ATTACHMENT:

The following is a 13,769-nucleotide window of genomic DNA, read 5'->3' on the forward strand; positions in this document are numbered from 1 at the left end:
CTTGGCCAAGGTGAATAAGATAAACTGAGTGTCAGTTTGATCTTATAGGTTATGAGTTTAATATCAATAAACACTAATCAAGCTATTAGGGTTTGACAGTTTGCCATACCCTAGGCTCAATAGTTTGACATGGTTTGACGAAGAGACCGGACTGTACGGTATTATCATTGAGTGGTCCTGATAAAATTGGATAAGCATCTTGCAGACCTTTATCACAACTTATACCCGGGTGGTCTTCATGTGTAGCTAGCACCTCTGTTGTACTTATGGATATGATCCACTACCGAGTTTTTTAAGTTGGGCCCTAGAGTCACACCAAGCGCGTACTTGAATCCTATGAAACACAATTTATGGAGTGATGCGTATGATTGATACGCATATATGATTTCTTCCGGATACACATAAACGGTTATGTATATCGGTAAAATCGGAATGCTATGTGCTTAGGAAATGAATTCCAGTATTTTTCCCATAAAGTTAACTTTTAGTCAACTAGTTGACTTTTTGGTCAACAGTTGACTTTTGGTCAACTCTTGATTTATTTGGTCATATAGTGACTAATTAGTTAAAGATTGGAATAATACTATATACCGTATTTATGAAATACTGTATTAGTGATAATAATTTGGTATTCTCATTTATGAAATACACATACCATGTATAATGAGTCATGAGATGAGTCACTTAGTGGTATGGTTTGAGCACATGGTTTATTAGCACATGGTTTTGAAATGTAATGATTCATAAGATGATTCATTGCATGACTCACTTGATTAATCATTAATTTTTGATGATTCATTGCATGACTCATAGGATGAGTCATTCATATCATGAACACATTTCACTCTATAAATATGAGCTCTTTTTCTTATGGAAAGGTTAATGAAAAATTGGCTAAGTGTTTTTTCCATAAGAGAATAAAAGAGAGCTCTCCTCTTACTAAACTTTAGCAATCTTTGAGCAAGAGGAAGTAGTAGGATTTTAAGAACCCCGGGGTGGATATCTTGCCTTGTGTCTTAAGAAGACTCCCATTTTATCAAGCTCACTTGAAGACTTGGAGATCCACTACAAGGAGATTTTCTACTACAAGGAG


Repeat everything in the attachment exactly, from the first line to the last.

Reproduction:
The following is a 13,769-nucleotide window of genomic DNA, read 5'->3' on the forward strand; positions in this document are numbered from 1 at the left end:
CTTGGCCAAGGTGAATAAGATAAACTGAGTGTCAGTTTGATCTTATAGGTTATGAGTTTAATATCAATAAACACTAATCAAGCTATTAGGGTTTGACAGTTTGCCATACCCTAGGCTCAATAGTTTGACATGGTTTGACGAAGAGACCGGACTGTACGGTATTATCATTGAGTGGTCCTGATAAAATTGGATAAGCATCTTGCAGACCTTTATCACAACTTATACCCGGGTGGTCTTCATGTGTAGCTAGCACCTCTGTTGTACTTATGGATATGATCCACTACCGAGTTTTTTAAGTTGGGCCCTAGAGTCACACCAAGCGCGTACTTGAATCCTATGAAACACAATTTATGGAGTGATGCGTATGATTGATACGCATATATGATTTCTTCCGGATACACATAAACGGTTATGTATATCGGTAAAATCGGAATGCTATGTGCTTAGGAAATGAATTCCAGTATTTTTCCCATAAAGTTAACTTTTAGTCAACTAGTTGACTTTTTGGTCAACAGTTGACTTTTGGTCAACTCTTGATTTATTTGGTCATATAGTGACTAATTAGTTAAAGATTGGAATAATACTATATACCGTATTTATGAAATACTGTATTAGTGATAATAATTTGGTATTCTCATTTATGAAATACACATACCATGTATAATGAGTCATGAGATGAGTCACTTAGTGGTATGGTTTGAGCACATGGTTTATTAGCACATGGTTTTGAAATGTAATGATTCATAAGATGATTCATTGCATGACTCACTTGATTAATCATTAATTTTTGATGATTCATTGCATGACTCATAGGATGAGTCATTCATATCATGAACACATTTCACTCTATAAATATGAGCTCTTTTTCTTATGGAAAGGTTAATGAAAAATTGGCTAAGTGTTTTTTCCATAAGAGAATAAAAGAGAGCTCTCCTCTTACTAAACTTTAGCAATCTTTGAGCAAGAGGAAGTAGTAGGATTTTAAGAACCCCGGGGTGGATATCTTGCCTTGTGTCTTAAGAAGACTCCCATTTTATCAAGCTCACTTGAAGACTTGGAGATCCACTACAAGGAGATTTTCTACTACAAGGAG